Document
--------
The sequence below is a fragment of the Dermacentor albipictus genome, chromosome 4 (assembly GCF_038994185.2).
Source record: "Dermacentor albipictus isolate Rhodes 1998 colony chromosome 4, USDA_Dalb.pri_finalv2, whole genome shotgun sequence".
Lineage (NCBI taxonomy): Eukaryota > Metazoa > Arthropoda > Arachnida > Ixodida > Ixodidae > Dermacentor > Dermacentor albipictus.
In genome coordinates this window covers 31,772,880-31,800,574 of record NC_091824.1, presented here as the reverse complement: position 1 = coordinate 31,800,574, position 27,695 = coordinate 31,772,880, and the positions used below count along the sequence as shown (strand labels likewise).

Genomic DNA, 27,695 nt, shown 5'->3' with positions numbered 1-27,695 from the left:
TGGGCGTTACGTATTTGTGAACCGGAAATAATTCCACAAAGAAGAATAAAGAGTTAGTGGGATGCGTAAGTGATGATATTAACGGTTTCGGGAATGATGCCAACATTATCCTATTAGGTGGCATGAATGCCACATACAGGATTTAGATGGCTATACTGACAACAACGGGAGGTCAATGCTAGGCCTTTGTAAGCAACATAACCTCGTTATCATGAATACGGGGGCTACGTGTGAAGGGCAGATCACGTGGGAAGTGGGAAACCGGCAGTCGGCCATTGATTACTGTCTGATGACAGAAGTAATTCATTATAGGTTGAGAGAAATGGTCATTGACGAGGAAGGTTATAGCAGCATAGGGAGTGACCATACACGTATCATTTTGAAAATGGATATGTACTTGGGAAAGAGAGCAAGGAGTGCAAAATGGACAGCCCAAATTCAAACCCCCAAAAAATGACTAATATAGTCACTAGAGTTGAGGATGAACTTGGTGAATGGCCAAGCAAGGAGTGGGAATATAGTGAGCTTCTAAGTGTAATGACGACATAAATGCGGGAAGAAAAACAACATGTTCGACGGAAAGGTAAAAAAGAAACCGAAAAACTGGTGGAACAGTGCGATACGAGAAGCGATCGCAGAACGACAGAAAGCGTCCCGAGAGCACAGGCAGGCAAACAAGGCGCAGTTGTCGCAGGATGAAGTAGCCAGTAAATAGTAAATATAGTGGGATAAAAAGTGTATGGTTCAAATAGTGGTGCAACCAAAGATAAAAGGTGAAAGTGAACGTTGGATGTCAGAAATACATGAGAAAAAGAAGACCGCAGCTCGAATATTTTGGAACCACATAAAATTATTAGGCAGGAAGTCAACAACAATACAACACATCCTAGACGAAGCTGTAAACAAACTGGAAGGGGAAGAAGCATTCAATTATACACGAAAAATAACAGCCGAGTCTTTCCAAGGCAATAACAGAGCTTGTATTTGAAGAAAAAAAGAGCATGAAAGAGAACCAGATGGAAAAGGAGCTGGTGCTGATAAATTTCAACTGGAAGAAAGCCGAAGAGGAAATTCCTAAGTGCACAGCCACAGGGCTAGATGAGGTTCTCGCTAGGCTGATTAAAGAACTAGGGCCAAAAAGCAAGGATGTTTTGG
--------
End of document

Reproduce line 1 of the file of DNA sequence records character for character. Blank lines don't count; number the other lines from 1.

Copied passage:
The sequence below is a fragment of the Dermacentor albipictus genome, chromosome 4 (assembly GCF_038994185.2).